Last month, Sea Shepherd sailed to the Faeroe Islands, a Danish Protectorate, to stop their notorious annual slaughter of endangered Pilot Whales. This atrocity is known as the “Grindadrap”, or the “Grind” for short. This was Sea Shepherd’s first return to the islands to actively intervene in over ten years.
In this year’s campaign, Sea Shepherd vessels, the Steve Irwin and the Brigitte Bardot (skippered by Sea Shepherd veteran, Locky Mclean), were down in the islands. Two Faeroese Nationals also joined Sea Shepherd’s efforts to stop the Grind, and boarded the Brigitte Bardot on July 19th in Torshavn Harbour. Sea Shepherd’s intentions in the Faeroe Islands were not to protest or speak out against the slaughter, but to use “aggressive non-violence” at the islands. This included deploying acoustical devices to make a barricade of sound in the path of the migrating Pilot Whales to lead them away from the islands. Sea Shepherd also intended to film and document the disgraceful activities in the Islands and share it with the public to create awareness; this has been highly effective in campaigns to stop whaling.
Days before departure, the Steve Irwin, Sea Shepherd’s flagship vessel, was detained by a Maltese Fishing Company, Fish & Fish, who filed a civil suit. This suit claimed that Sea Shepherd damaged property that the fishing company claimed to own. Fish & Fish are referring to damage done to Bluefin tuna fishing gear by Sea Shepherd in 2010.
Sea Shepherd’s interceptor ship, the Brigitte Bardot arrived in the Faeroe Islands, but before the Steve Irwin could leave, Sea Shepherd had to post a bond for USD$1,411,692.87, or the flagship vessel will be detained and possibly sold. Two weeks later, the British Court set the bond to 520,000 British pounds (approximately $846,290 USD), and Sea Shepherd posted the bond from generous donations from Sea Shepherd supporters with just one minute to spare!
On June 21, Sea Shepherd’s interceptor ship, the Brigitte Bardot, investigated an enormous underwater Pilot Whale graveyard. The massive, secret underwater graveyard was first discovered during last year’s Operation Grind Stop campaign by Sea Shepherd France President Lamya Essemlali, currently onboard the Brigitte Bardot. The Pilot Whale carcasses are discarded into this crevice after grinds in Vestmanna and Leynar. This secret graveyard is 20 meters underwater. Sea Shepherd divers, Simon Ager and Beck Straussner dove down into this crevice to confirm this secret graveyard. Local household and industrial waste is also discarded on this cliff face. “The Faroese claim that the grind is a beautiful, religious rite of passage. But at the same time, they discard the bodies of these beautiful creatures into a trash pit that also contains tractor and generator parts amongst other industrial waste,” said Ager.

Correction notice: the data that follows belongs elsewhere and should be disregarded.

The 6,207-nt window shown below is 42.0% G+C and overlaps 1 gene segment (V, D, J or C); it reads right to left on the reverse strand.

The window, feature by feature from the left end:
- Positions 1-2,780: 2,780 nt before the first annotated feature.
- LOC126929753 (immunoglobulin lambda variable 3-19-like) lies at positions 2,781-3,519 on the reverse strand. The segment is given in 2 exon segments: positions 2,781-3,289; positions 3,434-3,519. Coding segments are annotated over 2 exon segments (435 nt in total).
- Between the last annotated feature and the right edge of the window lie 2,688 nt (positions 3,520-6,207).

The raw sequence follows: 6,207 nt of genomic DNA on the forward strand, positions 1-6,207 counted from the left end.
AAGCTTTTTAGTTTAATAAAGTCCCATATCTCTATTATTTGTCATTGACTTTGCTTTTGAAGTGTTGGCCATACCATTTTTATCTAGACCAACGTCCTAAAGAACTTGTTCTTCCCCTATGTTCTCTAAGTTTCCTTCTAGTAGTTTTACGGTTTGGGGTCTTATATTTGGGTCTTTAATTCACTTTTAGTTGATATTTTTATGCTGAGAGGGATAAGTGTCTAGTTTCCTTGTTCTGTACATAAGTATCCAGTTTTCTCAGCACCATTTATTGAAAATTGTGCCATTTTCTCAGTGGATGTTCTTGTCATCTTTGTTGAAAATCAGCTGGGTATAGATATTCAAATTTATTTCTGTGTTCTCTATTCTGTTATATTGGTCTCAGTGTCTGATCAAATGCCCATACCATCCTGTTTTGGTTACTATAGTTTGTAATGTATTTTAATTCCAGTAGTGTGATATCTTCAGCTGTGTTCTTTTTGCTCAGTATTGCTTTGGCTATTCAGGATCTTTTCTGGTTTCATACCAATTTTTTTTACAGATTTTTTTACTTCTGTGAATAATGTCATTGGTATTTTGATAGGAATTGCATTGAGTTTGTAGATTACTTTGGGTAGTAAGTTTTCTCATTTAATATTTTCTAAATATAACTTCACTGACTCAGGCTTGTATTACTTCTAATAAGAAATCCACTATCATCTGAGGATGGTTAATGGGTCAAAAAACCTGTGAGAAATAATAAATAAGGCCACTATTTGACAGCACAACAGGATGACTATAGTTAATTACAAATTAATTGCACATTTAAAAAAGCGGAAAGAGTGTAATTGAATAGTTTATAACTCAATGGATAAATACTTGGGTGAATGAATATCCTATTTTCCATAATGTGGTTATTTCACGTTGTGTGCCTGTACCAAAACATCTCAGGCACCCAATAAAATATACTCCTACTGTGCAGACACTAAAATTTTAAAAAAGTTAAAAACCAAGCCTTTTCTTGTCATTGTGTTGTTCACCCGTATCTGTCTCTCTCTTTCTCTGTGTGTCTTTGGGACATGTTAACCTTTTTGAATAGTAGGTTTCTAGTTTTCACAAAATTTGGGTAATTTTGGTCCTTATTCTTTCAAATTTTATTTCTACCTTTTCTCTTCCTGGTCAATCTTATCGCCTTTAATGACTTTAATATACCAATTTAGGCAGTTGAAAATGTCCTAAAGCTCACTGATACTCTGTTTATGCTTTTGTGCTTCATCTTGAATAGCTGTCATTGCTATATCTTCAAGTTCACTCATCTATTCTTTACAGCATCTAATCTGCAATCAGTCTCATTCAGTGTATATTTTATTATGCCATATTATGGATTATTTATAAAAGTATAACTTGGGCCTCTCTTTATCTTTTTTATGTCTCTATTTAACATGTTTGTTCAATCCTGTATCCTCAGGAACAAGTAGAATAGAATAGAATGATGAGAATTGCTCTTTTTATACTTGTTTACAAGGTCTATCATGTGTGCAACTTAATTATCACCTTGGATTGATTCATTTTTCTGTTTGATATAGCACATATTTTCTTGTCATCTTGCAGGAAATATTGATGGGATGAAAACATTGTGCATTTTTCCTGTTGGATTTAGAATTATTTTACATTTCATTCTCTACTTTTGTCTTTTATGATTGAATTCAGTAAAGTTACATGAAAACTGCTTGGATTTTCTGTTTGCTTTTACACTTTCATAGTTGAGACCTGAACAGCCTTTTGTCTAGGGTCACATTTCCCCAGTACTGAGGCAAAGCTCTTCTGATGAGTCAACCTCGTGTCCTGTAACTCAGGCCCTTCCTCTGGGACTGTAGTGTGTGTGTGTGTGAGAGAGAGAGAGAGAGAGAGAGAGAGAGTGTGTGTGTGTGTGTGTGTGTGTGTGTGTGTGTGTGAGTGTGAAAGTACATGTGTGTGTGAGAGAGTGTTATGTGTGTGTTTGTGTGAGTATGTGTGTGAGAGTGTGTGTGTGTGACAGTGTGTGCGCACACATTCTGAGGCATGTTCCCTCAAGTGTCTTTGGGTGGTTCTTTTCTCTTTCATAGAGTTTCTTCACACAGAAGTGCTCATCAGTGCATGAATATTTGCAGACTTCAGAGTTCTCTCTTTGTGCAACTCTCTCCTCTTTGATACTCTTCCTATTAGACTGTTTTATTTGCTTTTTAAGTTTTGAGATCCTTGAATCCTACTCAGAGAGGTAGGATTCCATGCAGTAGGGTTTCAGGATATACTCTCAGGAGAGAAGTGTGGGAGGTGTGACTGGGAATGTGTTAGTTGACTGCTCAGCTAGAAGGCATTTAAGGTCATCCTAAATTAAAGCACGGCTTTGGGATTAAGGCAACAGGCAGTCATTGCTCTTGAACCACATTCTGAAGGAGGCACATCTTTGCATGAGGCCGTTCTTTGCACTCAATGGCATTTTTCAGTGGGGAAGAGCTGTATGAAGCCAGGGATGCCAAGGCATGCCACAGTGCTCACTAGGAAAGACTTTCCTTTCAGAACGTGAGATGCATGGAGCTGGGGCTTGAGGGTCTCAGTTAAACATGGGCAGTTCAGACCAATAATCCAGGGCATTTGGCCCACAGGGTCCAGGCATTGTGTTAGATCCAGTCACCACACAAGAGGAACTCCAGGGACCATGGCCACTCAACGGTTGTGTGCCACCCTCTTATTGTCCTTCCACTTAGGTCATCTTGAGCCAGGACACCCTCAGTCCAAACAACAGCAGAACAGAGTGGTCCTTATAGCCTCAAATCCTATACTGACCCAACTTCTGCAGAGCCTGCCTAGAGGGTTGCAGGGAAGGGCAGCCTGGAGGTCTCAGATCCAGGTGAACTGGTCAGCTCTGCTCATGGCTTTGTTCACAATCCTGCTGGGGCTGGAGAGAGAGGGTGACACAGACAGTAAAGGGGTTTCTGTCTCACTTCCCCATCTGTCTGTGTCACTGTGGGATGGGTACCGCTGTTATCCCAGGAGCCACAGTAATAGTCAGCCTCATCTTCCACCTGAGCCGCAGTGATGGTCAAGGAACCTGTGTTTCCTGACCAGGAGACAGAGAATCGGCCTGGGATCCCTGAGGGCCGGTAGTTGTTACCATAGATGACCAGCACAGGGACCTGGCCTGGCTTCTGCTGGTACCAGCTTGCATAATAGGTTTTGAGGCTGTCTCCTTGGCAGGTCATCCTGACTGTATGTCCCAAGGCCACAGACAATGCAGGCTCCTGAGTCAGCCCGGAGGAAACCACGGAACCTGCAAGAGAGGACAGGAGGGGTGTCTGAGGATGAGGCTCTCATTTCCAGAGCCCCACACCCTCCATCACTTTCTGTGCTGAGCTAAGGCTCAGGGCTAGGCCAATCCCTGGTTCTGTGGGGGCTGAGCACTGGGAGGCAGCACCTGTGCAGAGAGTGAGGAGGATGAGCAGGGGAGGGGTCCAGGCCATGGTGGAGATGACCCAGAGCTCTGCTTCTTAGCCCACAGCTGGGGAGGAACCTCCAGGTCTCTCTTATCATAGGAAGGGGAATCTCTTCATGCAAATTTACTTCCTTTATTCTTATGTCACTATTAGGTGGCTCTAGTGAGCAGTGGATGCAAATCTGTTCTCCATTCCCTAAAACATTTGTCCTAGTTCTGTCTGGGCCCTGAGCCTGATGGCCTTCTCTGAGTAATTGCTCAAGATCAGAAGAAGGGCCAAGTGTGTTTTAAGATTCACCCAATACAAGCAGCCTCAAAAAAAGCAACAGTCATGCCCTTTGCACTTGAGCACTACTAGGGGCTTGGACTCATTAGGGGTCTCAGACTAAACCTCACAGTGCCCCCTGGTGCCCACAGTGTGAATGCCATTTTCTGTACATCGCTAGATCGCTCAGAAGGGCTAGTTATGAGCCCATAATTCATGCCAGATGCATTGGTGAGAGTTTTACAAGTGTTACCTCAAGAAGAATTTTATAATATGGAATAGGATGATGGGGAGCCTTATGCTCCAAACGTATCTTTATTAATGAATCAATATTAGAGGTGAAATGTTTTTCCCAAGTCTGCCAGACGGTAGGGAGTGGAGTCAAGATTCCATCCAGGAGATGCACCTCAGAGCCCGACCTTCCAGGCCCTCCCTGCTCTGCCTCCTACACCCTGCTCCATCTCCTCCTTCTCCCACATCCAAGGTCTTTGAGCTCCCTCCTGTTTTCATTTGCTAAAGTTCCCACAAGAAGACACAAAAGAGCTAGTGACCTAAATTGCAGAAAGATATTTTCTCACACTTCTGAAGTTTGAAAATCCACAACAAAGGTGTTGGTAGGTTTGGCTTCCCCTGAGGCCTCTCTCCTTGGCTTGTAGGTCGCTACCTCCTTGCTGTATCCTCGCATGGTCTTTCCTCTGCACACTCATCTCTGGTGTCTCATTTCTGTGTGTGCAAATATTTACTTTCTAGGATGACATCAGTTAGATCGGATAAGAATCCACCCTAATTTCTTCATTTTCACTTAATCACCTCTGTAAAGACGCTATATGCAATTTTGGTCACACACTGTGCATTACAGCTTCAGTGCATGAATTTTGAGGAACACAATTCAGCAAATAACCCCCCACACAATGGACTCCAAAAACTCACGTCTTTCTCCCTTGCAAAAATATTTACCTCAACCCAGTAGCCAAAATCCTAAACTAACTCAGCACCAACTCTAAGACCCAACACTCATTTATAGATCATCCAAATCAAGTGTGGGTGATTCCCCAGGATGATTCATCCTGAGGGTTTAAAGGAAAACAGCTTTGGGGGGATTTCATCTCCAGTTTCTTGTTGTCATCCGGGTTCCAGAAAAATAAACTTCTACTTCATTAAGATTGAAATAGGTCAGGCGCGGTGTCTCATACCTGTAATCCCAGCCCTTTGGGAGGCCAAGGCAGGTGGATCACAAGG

Sea Shepherd continued its patrols of the islands searching for pilot whales during Operation Ferocious Isles, “a campaign designed to defend and protect pilot whales,” and got fantastic results. Last year, about 668 whales were slaughtered in July and August. This year, however, not a single whale’s blood has been shed the two months the Sea Shepherd vessels were in the Faeroe Islands because the Faeroese police ordered that no pilot whale slaughtering was permitted until Sea Shepherd left Faeroese waters. Therefore, like in anti-whaling campaigns, Sea Shepherd’s presence thwarted the senseless slaughter, saving hundreds of whales. There was a possibility that whales may be killed after the Steve Irwin and the Brigitte Bardot leave patrol, but June, July, and August, the three most infamous months for the grind because they are at the height of the pilot whale migration months.
Sea Shepherds objective was “to prevent the killing of any whales during this period and that objective has been realized, therefore, Operation Ferocious Isles has been extraordinarily successful” The other positive outcomes this campaign had was it sparked the opposition of the grind in the Faeroe Islands and gave people awareness all over the globe, which increased the spending of the Danish Navy and police during Sea Shepherd’s patrol, and most prominently, prevented a single grind from occurring in their presence.
However, after Sea Shepherd departed, due to a limited budget, 50-100 helpless pilot whales were viciously slaughtered indiscriminately slaughtered after being driven into an inlet at Vestmanna at around noon on September 2nd. The innocent lives lost that day have justified Sea Shepherd’s existence and strategies that were deployed in this year’s campaign.
“They will now sit down to their mercury poisoned meal of whale flesh and blubber and they will snigger and boast of the lives they have so cruelly taken,” said Chief Cook and crewmember Laura Dakin of Australia. “It is easy to kill the defenseless, the babies and mothers, so easy to massacre creatures that can’t fight back. These men are pathetic cowards.”
“I think that the Faeroese whalers are craven cowards,” said Captain Paul Watson, vindicating the above statement. “They did not kill a single whale when we were there. They waited, knowing we would eventually have to leave, and within a week of our departure, they resumed their grisly and barbaric ritual of cruel and horrific slaughter. I have only one word to describe these killers and that word is – cowards.”
After the significant success of this year’s campaign while the Sea Shepherds were present, Sea Shepherd is already making plans to return again in 2012 to defend the defenseless.